The gameplay of The Great Perhaps fares better than the writing. A two-dimensional sidescroller with light puzzling, akin to Inside or Limbo, the game’s unique hook is the lantern Kosmos finds that lets him briefly travel back in time. The lantern button can be pressed for a glimpse of the past world, then held down to travel into the past for 20 seconds. For the most part, this mechanic works well, using the lantern to get around locked doors, bring objects between the past and the present, travel down a metro tunnel without getting hit by a train, or eaten by mutant rats. However, in some instances, the mechanic can be fiddly. The transition between worlds is fairly slow, so for sections where one has to swap to avoid a danger, the sluggish transition is frustrating. L9 will warn the player of a danger, but she usually warns too late for the player to perform the switch and save themselves. If this shifting function was on a toggle, rather than button press to turn the lantern on then press and hold down the button again to switch worlds, a lot of frustration could be mitigated. The time in the past would also benefit from being a bit longer. Throughout the campaign, several pipe dream-type puzzles appear in the past world, with the player needing to rotate tiles to form a continuous line from point A to point B. Getting kicked out of the puzzle every 20 seconds because of the time change was annoying.
Kosmos has some finicky movement, which is not a problem during the standard object puzzles, but is an issue in the handful of chase sequences dotted through the game. One section is set in a tight apartment building that requires him to push a cart, climb on it, jump to a ladder, jump across the gap, throw rocks to knock down the next ladder, scramble up, and run up two sets of stairs before reaching freedom. An already tricky sequence is made worse by Kosmos constantly getting stuck on objects. The enemy is close behind him for the whole sequence, so the sequence has little room for error. A bit more space between Kosmos and the monster would allow for collision-based delays.
Along with an autosave, The Great Perhaps has a chapter-based system as well. This system can be helpful if the player finds themselves in a soft-lock situation, which happened once during the review playthrough. In one section of the game, Kosmos needs to prevent a bank robbery in the past. A vital object—a large stick of dynamite—managed to phase through the floor and out of existence, making progress impossible. The autosave occurred after the dynamite escaped the confines of the world, so the only option was to load from a chapter. Thankfully, this chapter system was in place, otherwise the whole game would have needed to be started over. Perhaps a ‘reset screen’ option in the pause menu could be a helpful addition to prevent this problem in the future.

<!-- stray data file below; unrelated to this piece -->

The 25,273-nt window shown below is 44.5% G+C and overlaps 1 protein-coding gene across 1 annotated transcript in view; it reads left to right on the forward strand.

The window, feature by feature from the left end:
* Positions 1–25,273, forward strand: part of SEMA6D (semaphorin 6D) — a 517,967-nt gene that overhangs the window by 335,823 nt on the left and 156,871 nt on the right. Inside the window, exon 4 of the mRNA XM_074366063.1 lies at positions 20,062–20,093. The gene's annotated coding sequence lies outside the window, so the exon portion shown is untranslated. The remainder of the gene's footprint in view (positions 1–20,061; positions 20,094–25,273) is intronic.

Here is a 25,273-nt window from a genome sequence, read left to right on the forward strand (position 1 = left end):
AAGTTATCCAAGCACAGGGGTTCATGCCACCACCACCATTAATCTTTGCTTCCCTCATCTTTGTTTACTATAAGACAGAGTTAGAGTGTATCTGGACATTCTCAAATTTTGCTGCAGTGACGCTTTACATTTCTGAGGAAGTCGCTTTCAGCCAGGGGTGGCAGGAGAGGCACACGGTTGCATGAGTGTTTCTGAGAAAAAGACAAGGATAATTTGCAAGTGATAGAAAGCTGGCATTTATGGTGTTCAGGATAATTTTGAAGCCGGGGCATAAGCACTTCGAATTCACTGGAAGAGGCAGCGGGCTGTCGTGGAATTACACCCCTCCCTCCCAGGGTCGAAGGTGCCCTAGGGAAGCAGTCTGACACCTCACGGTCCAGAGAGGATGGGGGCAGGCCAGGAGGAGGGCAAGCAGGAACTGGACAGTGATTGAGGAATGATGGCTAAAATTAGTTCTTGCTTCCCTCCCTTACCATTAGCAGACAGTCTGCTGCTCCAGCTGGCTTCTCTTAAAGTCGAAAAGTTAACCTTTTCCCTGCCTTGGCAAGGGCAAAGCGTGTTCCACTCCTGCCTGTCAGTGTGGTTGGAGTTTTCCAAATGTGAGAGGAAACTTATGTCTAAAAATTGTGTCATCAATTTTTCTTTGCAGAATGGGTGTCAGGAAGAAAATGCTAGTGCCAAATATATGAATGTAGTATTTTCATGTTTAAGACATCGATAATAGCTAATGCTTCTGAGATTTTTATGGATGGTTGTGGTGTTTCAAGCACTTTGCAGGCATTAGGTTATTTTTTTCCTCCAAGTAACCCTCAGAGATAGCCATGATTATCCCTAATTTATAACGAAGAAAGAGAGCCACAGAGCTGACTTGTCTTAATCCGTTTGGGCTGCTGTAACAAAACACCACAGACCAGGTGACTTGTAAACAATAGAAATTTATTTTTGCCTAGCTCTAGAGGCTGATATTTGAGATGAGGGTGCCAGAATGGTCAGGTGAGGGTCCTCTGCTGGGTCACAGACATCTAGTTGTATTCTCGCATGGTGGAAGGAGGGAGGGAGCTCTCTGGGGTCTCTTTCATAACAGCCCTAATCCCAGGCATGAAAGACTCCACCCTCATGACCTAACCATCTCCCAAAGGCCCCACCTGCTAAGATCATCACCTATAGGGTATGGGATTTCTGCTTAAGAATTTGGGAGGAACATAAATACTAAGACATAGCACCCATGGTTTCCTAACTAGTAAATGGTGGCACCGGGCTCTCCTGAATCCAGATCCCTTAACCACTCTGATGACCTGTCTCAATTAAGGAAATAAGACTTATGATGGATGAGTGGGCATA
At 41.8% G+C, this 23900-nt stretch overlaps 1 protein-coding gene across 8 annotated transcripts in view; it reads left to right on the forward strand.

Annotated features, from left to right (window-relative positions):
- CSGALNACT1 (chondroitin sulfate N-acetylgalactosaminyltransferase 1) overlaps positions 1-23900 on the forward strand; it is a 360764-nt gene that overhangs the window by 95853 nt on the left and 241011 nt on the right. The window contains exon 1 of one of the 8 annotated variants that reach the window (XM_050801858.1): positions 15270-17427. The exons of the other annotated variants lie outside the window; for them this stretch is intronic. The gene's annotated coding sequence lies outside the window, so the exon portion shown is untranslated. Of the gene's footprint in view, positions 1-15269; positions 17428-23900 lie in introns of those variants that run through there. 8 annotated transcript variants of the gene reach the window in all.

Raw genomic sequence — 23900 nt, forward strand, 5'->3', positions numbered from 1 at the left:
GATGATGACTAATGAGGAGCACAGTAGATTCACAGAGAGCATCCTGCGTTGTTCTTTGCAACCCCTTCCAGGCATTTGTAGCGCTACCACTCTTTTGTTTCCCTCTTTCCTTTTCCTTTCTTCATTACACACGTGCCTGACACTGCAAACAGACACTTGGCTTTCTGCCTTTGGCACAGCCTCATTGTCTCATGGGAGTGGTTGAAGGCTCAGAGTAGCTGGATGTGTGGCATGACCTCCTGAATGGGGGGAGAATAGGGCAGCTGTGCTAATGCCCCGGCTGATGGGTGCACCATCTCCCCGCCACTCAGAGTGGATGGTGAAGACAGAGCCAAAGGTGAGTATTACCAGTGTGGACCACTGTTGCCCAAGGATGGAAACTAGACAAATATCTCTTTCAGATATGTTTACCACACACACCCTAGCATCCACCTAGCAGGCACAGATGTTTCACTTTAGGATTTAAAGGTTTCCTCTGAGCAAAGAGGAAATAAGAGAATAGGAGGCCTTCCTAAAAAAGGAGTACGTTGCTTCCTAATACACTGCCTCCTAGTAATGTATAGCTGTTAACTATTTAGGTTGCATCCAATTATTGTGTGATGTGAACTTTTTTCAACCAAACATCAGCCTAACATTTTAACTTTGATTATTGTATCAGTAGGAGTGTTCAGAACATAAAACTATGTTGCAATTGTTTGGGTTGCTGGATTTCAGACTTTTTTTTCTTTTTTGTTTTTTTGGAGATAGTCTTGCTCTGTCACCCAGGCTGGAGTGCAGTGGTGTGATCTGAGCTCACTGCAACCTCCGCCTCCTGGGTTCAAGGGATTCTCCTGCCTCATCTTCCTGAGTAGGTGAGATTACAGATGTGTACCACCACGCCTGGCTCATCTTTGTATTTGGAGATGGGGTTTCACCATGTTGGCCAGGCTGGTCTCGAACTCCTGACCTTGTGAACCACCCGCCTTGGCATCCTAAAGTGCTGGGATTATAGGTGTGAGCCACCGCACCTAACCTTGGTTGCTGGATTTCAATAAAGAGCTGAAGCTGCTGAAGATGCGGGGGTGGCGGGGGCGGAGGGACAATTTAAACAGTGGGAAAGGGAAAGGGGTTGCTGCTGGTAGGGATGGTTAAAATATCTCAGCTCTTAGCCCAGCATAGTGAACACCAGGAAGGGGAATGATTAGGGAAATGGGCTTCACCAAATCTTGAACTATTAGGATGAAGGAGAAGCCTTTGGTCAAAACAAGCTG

The world of The Great Perhaps has a pretty, cartoon aesthetic, with the transition between the past and the present showing a stark difference in how the place has aged. Lots of menacing creatures have emerged since the fall of mankind, with two-headed rats, giant mole-like beasts, an enormous octopus, and a creepy shadowy humanoid all doing their best to bring Kosmos down. Music is similarly well crafted, with a particular highlight being the escape sequence in a collapsing underground city. Kosmos has to assemble a giant robot to escape, and with each piece he completes, the music increases in tempo and adds more instruments to the mix. On the planet’s surface, the music invokes a sad, lonely atmosphere, trying to insert the emotion this game sorely needs.
So much potential is wasted in The Great Perhaps. Puzzle design is solid throughout, but hampered with finicky controls. Art direction is outstanding, but the story that the game is trying to support flounders between ‘funny’ and serious, and is full of clichés. Offensive content notwithstanding, The Great Perhaps is a very run-of-the-mill time travel story delivered in a monotonous tone. Many adjectives could be used to describe this game, but ‘Great’ is certainly not among them.
Reviewed on PC. Also available on Linux and macOS.